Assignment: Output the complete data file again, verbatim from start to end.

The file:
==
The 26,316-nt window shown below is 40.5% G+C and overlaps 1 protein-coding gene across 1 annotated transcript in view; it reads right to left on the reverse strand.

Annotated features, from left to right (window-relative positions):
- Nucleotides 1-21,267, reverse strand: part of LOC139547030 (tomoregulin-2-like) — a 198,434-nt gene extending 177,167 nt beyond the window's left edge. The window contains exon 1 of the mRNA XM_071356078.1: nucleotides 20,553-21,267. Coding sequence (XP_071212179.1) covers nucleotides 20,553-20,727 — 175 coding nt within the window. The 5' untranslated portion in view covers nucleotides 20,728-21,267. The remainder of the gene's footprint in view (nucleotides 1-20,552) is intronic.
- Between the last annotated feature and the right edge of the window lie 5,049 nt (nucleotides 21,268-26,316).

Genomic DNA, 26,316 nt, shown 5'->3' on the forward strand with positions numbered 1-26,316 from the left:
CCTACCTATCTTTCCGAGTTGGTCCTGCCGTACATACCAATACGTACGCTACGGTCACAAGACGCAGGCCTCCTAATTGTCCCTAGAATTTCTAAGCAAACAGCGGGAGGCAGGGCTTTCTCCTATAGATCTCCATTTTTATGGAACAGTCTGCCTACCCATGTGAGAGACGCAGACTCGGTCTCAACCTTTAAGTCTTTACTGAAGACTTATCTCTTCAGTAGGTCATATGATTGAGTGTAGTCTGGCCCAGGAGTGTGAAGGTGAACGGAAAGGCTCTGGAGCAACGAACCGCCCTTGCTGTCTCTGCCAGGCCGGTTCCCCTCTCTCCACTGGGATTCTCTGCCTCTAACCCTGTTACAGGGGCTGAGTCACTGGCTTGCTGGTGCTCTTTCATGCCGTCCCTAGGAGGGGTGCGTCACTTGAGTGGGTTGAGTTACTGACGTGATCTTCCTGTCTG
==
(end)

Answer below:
The 26,316-nt window shown below is 40.5% G+C and overlaps 1 protein-coding gene across 1 annotated transcript in view; it reads right to left on the reverse strand.

Annotated features, from left to right (window-relative positions):
- Nucleotides 1-21,267, reverse strand: part of LOC139547030 (tomoregulin-2-like) — a 198,434-nt gene extending 177,167 nt beyond the window's left edge. The window contains exon 1 of the mRNA XM_071356078.1: nucleotides 20,553-21,267. Coding sequence (XP_071212179.1) covers nucleotides 20,553-20,727 — 175 coding nt within the window. The 5' untranslated portion in view covers nucleotides 20,728-21,267. The remainder of the gene's footprint in view (nucleotides 1-20,552) is intronic.
- Between the last annotated feature and the right edge of the window lie 5,049 nt (nucleotides 21,268-26,316).

Genomic DNA, 26,316 nt, shown 5'->3' on the forward strand with positions numbered 1-26,316 from the left:
CCTACCTATCTTTCCGAGTTGGTCCTGCCGTACATACCAATACGTACGCTACGGTCACAAGACGCAGGCCTCCTAATTGTCCCTAGAATTTCTAAGCAAACAGCGGGAGGCAGGGCTTTCTCCTATAGATCTCCATTTTTATGGAACAGTCTGCCTACCCATGTGAGAGACGCAGACTCGGTCTCAACCTTTAAGTCTTTACTGAAGACTTATCTCTTCAGTAGGTCATATGATTGAGTGTAGTCTGGCCCAGGAGTGTGAAGGTGAACGGAAAGGCTCTGGAGCAACGAACCGCCCTTGCTGTCTCTGCCAGGCCGGTTCCCCTCTCTCCACTGGGATTCTCTGCCTCTAACCCTGTTACAGGGGCTGAGTCACTGGCTTGCTGGTGCTCTTTCATGCCGTCCCTAGGAGGGGTGCGTCACTTGAGTGGGTTGAGTTACTGACGTGATCTTCCTGTCTG